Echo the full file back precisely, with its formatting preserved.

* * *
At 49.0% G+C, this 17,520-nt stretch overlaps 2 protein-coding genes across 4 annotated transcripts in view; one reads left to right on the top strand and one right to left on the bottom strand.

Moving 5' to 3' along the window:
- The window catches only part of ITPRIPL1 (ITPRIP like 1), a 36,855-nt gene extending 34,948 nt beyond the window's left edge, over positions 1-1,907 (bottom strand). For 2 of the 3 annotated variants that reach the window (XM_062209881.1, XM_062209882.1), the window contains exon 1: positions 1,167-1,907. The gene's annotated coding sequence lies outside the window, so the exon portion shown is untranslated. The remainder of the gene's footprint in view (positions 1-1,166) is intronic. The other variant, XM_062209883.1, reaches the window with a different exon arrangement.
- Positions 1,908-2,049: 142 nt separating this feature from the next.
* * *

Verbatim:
At 49.0% G+C, this 17,520-nt stretch overlaps 2 protein-coding genes across 4 annotated transcripts in view; one reads left to right on the top strand and one right to left on the bottom strand.

Moving 5' to 3' along the window:
- The window catches only part of ITPRIPL1 (ITPRIP like 1), a 36,855-nt gene extending 34,948 nt beyond the window's left edge, over positions 1-1,907 (bottom strand). For 2 of the 3 annotated variants that reach the window (XM_062209881.1, XM_062209882.1), the window contains exon 1: positions 1,167-1,907. The gene's annotated coding sequence lies outside the window, so the exon portion shown is untranslated. The remainder of the gene's footprint in view (positions 1-1,166) is intronic. The other variant, XM_062209883.1, reaches the window with a different exon arrangement.
- Positions 1,908-2,049: 142 nt separating this feature from the next.